I listen or have listened to many podcasts that are/were retrospectives of TV shows and movies. Most of which are hosted and produced by people I've never heard of and have no particular ties to or expertise on the shows. They're just big fans. I put the Rewatchables into that category. I don't really care what the bona fides of the panelists are, as long as they have some chemistry with each other and produce interesting discussions.
 

ConigliarosPotential

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I can understand not caring what his dad or son or cousin or whomever has to stay about the NBA or NFL or whatever. But for a podcast about movies, what's the difference? What sort of expert opinion does Bill or Chris Ryan bring to a discussion of Shawshank Redemption that Bill's dad doesn't? I'm not saying his presence elevated the episode or anything (though I was mildly amused by Bill having to repeatedly admonish his dad "we're not to that part yet"), but I'm not sure that putting Mallory Rubin or Shea Serrano in that third chair makes a significant difference in the long run. I mean, why should I care what Mallory thinks about it any more than I care about Bill's dad?
It's not about expert opinions, it's about how those opinions are delivered. The Rewatchables podcast stands and falls on how funny and/or clever its participants are. Is Bill's dad funny? Is he clever? Is he particularly well-spoken, for that matter? Bill and Chris and Mallory and Shea work for a media company and are paid to be funny and/or clever on podcasts. Mind you, so apparently does Nephew Kyle, and his only credentials for being a podcast producer are the genes he shares with Bill's wife. (The young Bill Simmons would have been furious with the old Bill Simmons' transparent nepotism, but whatever, I'm just a guy trying to break into the sports media business and my surname isn't Buck or Albert or Brennaman or McDonough or Caray or Kalas or....)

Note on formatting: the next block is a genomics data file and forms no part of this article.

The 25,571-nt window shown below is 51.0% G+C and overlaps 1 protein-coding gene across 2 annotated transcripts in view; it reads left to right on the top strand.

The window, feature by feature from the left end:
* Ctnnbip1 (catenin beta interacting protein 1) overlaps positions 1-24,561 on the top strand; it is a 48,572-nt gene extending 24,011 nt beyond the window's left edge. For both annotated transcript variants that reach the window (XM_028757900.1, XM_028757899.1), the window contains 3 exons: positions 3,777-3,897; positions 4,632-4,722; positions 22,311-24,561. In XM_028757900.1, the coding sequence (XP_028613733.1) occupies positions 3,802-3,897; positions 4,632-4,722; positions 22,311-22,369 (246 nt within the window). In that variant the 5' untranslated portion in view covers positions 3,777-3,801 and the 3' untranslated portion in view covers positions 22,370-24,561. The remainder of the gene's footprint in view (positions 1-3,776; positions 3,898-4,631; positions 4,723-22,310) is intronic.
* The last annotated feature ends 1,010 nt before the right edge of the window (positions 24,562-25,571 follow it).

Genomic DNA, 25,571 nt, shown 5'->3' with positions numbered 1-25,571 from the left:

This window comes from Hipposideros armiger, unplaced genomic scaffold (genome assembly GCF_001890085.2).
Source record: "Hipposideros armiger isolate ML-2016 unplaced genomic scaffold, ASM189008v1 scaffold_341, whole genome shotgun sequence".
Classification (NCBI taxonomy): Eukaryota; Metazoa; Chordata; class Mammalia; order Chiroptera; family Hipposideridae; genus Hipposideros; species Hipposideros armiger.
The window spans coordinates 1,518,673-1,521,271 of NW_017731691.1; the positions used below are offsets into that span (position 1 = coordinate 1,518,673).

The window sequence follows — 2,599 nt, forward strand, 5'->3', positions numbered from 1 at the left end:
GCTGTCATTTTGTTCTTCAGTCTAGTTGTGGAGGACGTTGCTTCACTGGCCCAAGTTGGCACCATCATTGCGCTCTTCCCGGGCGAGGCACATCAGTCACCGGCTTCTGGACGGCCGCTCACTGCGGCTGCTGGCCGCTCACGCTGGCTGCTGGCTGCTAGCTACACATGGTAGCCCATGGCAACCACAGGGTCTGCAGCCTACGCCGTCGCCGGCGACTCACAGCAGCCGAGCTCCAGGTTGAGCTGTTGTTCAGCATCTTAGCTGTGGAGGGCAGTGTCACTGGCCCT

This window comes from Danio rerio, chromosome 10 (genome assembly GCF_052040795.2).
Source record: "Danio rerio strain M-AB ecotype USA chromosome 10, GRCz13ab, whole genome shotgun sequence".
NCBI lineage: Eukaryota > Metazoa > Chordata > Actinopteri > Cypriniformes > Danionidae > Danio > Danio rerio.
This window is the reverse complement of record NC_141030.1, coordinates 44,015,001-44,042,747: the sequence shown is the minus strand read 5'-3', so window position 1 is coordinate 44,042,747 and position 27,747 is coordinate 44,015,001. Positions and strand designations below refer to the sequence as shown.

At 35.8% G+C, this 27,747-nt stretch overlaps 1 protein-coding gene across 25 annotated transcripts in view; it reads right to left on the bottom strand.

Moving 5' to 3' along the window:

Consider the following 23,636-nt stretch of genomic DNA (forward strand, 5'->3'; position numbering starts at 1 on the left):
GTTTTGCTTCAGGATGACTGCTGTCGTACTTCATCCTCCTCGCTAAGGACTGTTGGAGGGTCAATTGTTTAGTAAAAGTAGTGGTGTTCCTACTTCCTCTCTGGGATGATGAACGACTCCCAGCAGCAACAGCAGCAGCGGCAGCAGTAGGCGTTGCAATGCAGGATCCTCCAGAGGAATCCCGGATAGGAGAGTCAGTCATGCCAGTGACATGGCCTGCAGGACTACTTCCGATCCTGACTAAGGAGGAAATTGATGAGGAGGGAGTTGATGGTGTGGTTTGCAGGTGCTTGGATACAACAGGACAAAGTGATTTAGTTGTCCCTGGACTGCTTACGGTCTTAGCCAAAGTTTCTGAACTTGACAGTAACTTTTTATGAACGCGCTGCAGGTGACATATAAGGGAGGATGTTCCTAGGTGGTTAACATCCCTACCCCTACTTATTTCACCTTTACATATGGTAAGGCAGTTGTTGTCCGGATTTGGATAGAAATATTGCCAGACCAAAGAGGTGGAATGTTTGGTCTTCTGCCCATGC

Spelunker

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Bill's dad almost ruins it. I don't care that it's their family movie. He doesn't add anything, and it takes away from someone more interesting and insightful.
 

Joe Sixpack

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I've been the opposite.

Both of my kids like to play baseball, but one of them loves to watch it. He's 7, and comes home from school, does whatever shit he has to do, just so he can be in front of the TV at 6:05 when the Twins game starts. He gets bent out of shape if we make plans and he's not able to watch a game. As a result, I've become more invested in MLB over the past few years, because baseball is something my wife and I are totally fine with having on in the background while we do other things. It's been impossible not to become more aware of general baseball stuff, if only through osmosis.

I doubt most kids are as passionate as mine, but I do know that other parents who maybe stopped caring about baseball sometime in their 20s have started watching it again because their little league-playing son or daughter expresses an interest, so it's an opportunity to pick an old pass time back up in the name of having a common interest with your kid.
My kids are 6 and 4 and not much interest in watching sports yet, although the 6 year old is starting to get into basketball. A lot of Celtics games start at 7:30 or 8 when he's going to bed so we'll watch a few minutes or the 1st quarter together. That's as far as I've got though. It'd be great to get into it more with them in another couple years.
 

Dropkick Izzy

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The Walrus brought nothing to the table, and they could just as easily have had Wes Morris on instead. He shouldn’t have been there.

Now if Bill wants to effectively deploy his dad, he’d have him on for “Kramer vs Kramer”.
 

The Needler

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Dec 7, 2016
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How can you guys say Bill's dad brought nothing to the table. It was only through him that I learned Bill actually made that movie famous.